Once a person or group has been dehumanised, one can do whatever you want to them, as they have been deemed non-persons. Mostly, coded language is developed that is highly emotional (like ‘safety bashing’) and focused on mis-information so that the in-group will not question any accepted codes. Indeed, questioning and critical thinking puts one instantly on the fringes of any in-group. And Safety, just like the church, uses religious language such as ‘heresy’, ‘agnostic’, ‘salvation’ (https://safetyrisk.net/heaven-n-hell-and-the-safety-religion/) and religious symbolism to differentiate from the out-group.
Blind obedience and compliance are essential for in-group identity.
In Safety we see this differentiation often between those who ‘save lives’ and workers who ‘don’t care about safety’. This is captured in language about ‘safety heroes’ and ‘complacent workers’. And once zero is made a shibboleth, any mistake, injury or error is made anti-zero.
All of this fosters ignorance, a lack of questioning, codes of acceptance, rituals for in-groupness and taboos attributed to the out-group (eg. anger, aggression and associated language of pollution). The in-group then creates an identity of purity and the out-group are understood as dangerous (Douglas – https://monoskop.org/images/7/7d/Douglas_Mary_Purity_and_Danger_An_Analysis_of_Concepts_of_Pollution_and_Taboo_2001.pdf).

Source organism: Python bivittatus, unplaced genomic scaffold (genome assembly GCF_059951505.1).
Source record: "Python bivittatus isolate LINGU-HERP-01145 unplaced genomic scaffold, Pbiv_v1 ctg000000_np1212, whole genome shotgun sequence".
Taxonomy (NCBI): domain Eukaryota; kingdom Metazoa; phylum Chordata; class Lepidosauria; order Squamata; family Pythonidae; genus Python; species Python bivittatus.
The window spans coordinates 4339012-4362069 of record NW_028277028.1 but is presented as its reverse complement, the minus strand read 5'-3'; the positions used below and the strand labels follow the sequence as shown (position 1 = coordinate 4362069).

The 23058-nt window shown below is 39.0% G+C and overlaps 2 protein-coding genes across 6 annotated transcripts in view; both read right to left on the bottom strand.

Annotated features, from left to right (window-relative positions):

Safety doesn’t have to burn books and censor publications like the Nazis (https://youtube.com/watch?v=yHzM1gXaiVo&feature=shares ), it just uses silences (https://safetyrisk.net/category/safety-culture-silences/ ) to other disciplines and ideas to ensure a uniformity to in-groupness. Just go to any safety curriculum across the globe and look at the reading list. Look at what is not on the curriculum for reading (of course nothing on Ethics, Politics, Helping, Personhood etc). Look at what is enforced and reinforced, the darling of Safety – behaviourism and engineering. This is now mono-disciplinarity is assured.